¨I hope that the software and digital workflow catches up with the printer productivity, or continues the trend in streamlining the operations for the operator and engineer. Needless to say, wider appreciation of what DfAM is first as a chapter of Design for Manufacturing is necessary for series production. The requirements aren’t going to be made easier Additive Manufacturing needs to meet the requirements. I’ve often said that, AM is like Ginger Rogers. It has to do everything legacy manufacturing does, as Fred Astaire does, but backwards and in heels. Meaning, it has to meet and/or exceed the capabilities of existing manufacturing solutions.¨
In contrast, Velo3D CEO Benny Buller believes the opposite:
¨It is simple. Velo3D will exit 2023 as the largest provider of metal AM equipment. DfAM is dying quickly in front of our eyes, yet, most AM specialists are completely oblivious. It is not what you don’t know that will destroy you, it what you think, but ain’t so.¨
Now, I love the scale of ambition here. It’s notable that Benny is going on the record saying that he wants to eclipse SLM and EOS as a manufacturer of metal 3D printers. That in and of itself is newsworthy, but there’s something bigger going on here.
Benny believes that his firm’s biggest opportunities are in eliminating the need for DfAM, whereas, for John Barnes, the workflow has be up for the task and DfAM is needed. Whichever way you see it, software is increasingly top of mind as the most significant enabler for series production.
A Focus on Hardware
We reached out to Autodesk‘s Director of Additive Manufacturing, Alexander Oster, who believes that Fusion360 and other software are key enablers in unlocking the industrialization of AM, as well. But, crucially he sees that software is already at the point where we can shift our focus back to machines, specifically in terms of cost.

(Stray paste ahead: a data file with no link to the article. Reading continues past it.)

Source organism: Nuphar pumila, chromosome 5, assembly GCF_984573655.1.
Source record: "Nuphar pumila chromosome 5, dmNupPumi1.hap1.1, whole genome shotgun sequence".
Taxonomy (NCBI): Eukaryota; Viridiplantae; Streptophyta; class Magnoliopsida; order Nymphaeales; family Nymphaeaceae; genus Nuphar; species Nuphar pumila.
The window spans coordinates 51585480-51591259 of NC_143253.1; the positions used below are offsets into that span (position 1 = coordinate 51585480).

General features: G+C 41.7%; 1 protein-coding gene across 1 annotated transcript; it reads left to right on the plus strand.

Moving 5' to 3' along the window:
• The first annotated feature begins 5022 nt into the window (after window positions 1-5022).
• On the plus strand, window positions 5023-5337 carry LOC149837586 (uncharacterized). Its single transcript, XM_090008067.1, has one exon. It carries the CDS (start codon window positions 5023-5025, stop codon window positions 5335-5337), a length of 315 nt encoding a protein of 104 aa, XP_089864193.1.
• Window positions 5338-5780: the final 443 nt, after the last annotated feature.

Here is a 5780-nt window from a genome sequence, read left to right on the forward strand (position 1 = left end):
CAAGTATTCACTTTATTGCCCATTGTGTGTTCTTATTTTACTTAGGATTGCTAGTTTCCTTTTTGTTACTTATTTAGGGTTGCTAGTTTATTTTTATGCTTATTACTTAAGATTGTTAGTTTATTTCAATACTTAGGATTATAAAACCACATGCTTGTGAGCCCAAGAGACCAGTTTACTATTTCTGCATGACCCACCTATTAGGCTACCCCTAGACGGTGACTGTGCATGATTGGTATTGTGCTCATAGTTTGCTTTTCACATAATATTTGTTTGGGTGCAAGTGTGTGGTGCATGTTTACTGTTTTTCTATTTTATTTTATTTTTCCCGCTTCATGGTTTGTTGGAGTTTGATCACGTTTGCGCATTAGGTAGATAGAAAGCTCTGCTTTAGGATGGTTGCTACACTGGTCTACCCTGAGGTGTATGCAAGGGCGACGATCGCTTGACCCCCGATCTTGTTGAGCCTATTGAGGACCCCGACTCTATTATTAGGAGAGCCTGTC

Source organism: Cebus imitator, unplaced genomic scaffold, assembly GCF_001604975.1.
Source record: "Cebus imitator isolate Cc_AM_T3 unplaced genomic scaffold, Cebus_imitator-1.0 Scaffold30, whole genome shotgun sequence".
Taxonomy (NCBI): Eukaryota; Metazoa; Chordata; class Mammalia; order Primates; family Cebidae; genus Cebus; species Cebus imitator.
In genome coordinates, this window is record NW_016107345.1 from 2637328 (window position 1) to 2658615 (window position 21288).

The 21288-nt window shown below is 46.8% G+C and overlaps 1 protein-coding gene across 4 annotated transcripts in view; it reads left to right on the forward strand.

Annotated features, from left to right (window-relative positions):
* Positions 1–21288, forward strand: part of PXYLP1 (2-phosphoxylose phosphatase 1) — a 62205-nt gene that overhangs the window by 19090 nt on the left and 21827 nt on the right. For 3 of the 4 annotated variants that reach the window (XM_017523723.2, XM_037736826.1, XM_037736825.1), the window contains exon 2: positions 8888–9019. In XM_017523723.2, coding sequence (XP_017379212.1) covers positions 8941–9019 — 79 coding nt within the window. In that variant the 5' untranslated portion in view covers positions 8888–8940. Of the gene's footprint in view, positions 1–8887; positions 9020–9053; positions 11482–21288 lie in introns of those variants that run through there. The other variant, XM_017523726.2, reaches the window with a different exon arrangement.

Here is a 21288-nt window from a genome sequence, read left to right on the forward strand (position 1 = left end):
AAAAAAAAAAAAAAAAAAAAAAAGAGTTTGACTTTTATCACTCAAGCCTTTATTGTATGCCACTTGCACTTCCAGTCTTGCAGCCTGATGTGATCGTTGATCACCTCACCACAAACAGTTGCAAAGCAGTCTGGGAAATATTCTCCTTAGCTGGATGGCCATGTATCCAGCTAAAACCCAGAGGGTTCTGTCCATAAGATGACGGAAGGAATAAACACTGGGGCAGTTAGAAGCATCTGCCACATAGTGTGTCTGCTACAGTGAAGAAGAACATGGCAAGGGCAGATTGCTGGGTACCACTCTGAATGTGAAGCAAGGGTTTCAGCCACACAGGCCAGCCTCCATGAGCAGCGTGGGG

¨I think the metal AM space is currently splitting in high end machines that grow in size and capital costs (mainly driven by aerospace applications), and in mass market machines which—at a lower capex and associated risks—will drive lower end applications that do need low part unit costs at a specific quality.¨
This is something that I´ve discussed repeatedly with Alex and it vexes me, as well. We’re seeing huge productivity gains from machines with eight to 12 lasers. This is driving large component production and a lot of industry growth. And we all know how Velo3D, Vulcan Forms, and Seurat hope to disrupt the industry.
However, there is something else going on in the industry, too. In our 2021 Push Button Metal article we identified a growing number of firms that were impacting metal 3D printing at the low end. Alex is thinking further along than just lower cost entrants, however. He’s literally seeing an emergence of specific 3D printers offering a commodity part or quality level that will populate whole swatches of the industry. So, the New Space guys will have the big machines but more average users will be able to get a good enough system that is affordable. The commoditization of powder bed fusion would be a huge development for AM.
Another cost-focused response comes from DB Schenker‘s Jochen Loock. The former Fraunhofer AM expert is now looking to help turn a large logistics company into a powerhouse of 3D printing for maintenance, repair, and overhaul (MRO) and spare parts. For those kinds of volumes, Jochen is looking at the market through the lens of cost.
¨Key enablers for maturation over next years are slowly but constantly under way: cost break down due to economy of scale, dissemination in education and the dissemination of best practices as well as the basics of standardisation are being established. Serial production will further mature and disseminate in niches and high value markets such as rail, aerospace and medical. High end automotive serial production and spare parts could be a growth driver over the upcoming year(s). The most important homework for the AM community is to move away from a technology narrative and find profitable solutions to spare part supply chain problems. If there is any innovation breakthrough about to happen, it will be the improvement of process speed in L-PBF by at least factor two through improving process and material interaction.¨
Jochen is appraising the industry here in the harsh light of actual cost and performance. In my mind, the ¨profitable solutions¨ bit is also the real metric by which the industry should judge itself. Parts not pipe dreams.